February 7, 2011
"In Congress, I'll fight to protect Net Neutrality for the entire Internet—wired and wireless—and make sure big corporations aren't allowed to take control of free speech online."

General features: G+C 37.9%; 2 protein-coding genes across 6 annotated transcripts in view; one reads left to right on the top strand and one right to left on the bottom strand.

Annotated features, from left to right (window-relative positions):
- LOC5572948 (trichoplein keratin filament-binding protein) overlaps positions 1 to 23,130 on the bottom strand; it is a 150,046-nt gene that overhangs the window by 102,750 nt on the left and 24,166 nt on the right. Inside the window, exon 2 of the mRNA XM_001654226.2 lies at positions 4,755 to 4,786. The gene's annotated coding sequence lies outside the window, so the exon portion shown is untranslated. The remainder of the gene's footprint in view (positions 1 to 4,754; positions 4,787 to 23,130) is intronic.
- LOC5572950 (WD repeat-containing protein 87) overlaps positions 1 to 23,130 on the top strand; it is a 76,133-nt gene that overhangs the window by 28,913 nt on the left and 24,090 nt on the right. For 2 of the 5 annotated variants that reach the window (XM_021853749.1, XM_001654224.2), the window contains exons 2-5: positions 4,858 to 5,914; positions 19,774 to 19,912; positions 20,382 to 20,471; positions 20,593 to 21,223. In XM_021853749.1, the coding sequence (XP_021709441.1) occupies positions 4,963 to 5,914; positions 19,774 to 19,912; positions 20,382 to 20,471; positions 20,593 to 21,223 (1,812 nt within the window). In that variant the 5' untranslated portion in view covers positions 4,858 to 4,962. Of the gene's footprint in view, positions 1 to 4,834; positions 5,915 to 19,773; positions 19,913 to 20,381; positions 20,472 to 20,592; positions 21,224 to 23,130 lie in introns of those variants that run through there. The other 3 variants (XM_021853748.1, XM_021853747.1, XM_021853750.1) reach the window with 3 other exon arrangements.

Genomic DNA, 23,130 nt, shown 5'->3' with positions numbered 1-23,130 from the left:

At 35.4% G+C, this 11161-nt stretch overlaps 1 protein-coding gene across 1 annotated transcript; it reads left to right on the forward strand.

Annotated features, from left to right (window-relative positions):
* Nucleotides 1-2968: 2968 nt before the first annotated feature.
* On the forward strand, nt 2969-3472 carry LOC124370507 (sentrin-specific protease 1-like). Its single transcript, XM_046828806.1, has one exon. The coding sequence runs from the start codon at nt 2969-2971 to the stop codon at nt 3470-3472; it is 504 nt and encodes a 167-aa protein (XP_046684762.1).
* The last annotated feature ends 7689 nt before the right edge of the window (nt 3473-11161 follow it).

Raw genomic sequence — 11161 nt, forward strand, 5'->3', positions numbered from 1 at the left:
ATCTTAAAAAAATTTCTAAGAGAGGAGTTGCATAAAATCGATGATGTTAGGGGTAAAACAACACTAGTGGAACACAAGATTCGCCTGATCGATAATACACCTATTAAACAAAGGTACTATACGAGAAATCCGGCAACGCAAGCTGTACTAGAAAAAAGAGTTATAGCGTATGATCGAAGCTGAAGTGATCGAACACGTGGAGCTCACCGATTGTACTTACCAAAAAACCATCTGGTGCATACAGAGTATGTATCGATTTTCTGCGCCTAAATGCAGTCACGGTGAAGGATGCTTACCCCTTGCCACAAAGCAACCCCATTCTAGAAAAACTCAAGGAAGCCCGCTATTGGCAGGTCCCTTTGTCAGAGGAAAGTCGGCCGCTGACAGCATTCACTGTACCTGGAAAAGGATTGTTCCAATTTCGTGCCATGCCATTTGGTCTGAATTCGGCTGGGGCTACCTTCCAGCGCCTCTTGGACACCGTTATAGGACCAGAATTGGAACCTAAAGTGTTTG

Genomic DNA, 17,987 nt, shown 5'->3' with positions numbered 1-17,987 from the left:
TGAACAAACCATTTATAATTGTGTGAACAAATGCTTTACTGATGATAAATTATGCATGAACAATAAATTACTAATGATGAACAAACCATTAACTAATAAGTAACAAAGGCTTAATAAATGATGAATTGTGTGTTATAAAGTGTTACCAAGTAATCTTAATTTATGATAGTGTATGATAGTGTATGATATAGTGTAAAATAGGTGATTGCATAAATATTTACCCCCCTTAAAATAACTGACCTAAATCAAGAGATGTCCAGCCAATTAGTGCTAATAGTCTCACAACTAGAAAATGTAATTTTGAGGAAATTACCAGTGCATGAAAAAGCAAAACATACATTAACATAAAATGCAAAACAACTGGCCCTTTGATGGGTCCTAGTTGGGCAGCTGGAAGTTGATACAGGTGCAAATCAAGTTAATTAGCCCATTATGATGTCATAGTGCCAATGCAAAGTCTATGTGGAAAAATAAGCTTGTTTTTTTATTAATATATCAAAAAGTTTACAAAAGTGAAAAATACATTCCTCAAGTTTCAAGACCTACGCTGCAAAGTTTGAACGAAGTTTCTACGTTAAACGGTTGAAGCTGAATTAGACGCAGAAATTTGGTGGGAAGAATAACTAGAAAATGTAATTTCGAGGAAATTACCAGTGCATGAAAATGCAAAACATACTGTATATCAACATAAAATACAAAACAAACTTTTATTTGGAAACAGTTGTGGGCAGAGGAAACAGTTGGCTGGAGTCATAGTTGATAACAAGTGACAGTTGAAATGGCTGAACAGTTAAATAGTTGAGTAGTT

Well, well, well—who knew that iTunes was simply Apple's effort to control free speech? Or that Amazon was stifling your ability to express your opinions? Or that Facebook—and with a valuation in the tens of billions, Facebook is certainly a "big corporation"—was in business to tell you what you can and can't say? So in the face of such absurdity, I'd like to point to two sources of information about the insidious and potentially devastating impacts that "net neutrality"—whoops! I mean, governmental regulation of the Internet—could have on the American industry, and about what our new Congress is doing to try to walk back the brazen and totally unauthorized usurpation of power by FCC chairman Julius Genachowski. The first is a lucid and insightful column from the Wall Street Journal by L. Gordon Crovitz called "Net Neutrality Goes 0 for 95." And the second is a video interview with Congresswoman Marsha Blackburn, R., Tennessee, conducted by the Journal last week and in which Blackburn laid out the steps Congress is taking to thwart, block, and then outlaw the statist actions of Genachowski and the FCC with regard to the Internet (the relevant portion of the video interview begins at the 6:20 mark). Blackburn's position is pegged to the interests of the business community and she speaks passionately about the need to keep the government and busybodies like Genachowski from doing harm to the ability of U.S. companies to compete in the global economy. Here are some of her comments from my transcript of the interview: On the false premise with which Genachowski and other supporters of governmental regulation of the Internet are basing their actions: "The reaction has been being aware that the Internet is not broken, and it does not need FCC intervention. The Internet service providers have bid on spectrum, they have built out that spectrum, they have maintained that spectrum, and they spend about $60 billion a year in capital investment on this. So we don't have a broken marketplace, if you will; it is working, most people are very satisfied with their ability to access both the wireline and the wireless avenues for their Internet use. "The third thing I think we need to realize is the FCC doing this, and coming in and trying to capture this marketplace—basically, it is the Fairness Doctrine for the Internet. And we do not want the FCC assigning priority and value to content that's going to travel through the pipes. " On the need to keep federal bureaucrats out of the way of free-market entrepreneurs and high-tech innovators: "Likewise, we don't want our nation's inventors and innovators to have to go apply with the FCC to a "Federal Bureau of Applications" if they want to create some type of innovation that has a portal on the Internet, whether it's with healthcare or financial services or retail transactions or security and cybersecurity. We want them to be able to innovate, and keeping the Internet free, open, and accessible is going to be very important." On steps she and other members of Congress are taking to ensure the "net neutrality" farce is dead on arrival: "I think we'll do a lot of due diligence and bring some legislation and invoke Congressional review, cut the money off so the agencies can't use it to implement these rules and regulations that are hampering American business and free enterprise." On how they'll do that: "Step #2 is going through the appropriations process and disallowing funds to be spent for items like the FCC implementing 'Net Neutrality,' or at EPA the undertaking of Cap and Trade under the Clean Air Act—we can do that through appropriations. Congressman Culberson out of Texas is going to lead the effort on disallowing the FCC to use their funds. . . . My legislation, HR 91, would block the FCC from implementing the 'net neutrality' rules and would say, 'You can't do this—that authority runs with Congress, is held with Congress'. . . . we do not want our creative economy and our technology sector to be hampered like our industrial sector was with onerous rules that made it almost impossible in many areas to manufacture here in this country." Sunshine, says the bromide, is the best disinfectant. And the more we the people and American businesses get to know about the lie expressed in the phony term "net neutrality" and the adverse impacts it could have on U.S. competitiveness, the more we are convinced that we want nothing to do with governmental regulation of the Internet or with the bureaucrats and politicians who are trying to ram it down our throats. RECOMMENDED READING: Global CIO: IBM's Most Disruptive Acquisition Of 2010 Is Netezza Global CIO: An Open Letter To IBM CEO Sam Palmisano Global CIO: 'Net Neutrality' A Ballot Bomb: Supporters Shellacked At Polls Global CIO: IBM Zings Oracle And HP Over Limited Vision Global CIO: Larry Ellison Will Need A Time Machine To Catch Us, Says IBM Global CIO: As IBM Accelerates Analytics Business, Can Anyone Keep Up? Global CIO: Oracle Needs More Than Ellison's Talk To Beat IBM's Systems Global CIO: IBM Claims Hardware Supremacy And Calls Out HP's Hurd Global CIO: IBM Doubles Down On Red-Hot Optimized Systems Global CIO: IBM's Brilliant Trojan Horse Strategy Transcends Technology Global CIO: IBM Top Product Exec Discusses Strategy, Systems, & Oracle Global CIO: IBM's Blazing New Mainframe Wins Raves From Citigroup Global CIO: Is IBM Or Apple The World's #1 Tech Brand? Global CIO: Larry Ellison And IBM Lead Surge In Optimized Systems Global CIO: IBM Turns Guns On Cisco With Acquisition Of Blade Network Global CIO: Tibco Surges And CIO Flips Off IBM, Oracle, And SAP Global CIO: The Top 10 Most Influential IT Vendors (Apple And Facebook?) Global CIO: IBM CEO Sam Palmisano Talks With Global CIO Global CIO: Why IBM CEO Sam Palmisano Earned His $24.3 Million Bob Evans is senior VP and director of InformationWeek's Global CIO unit.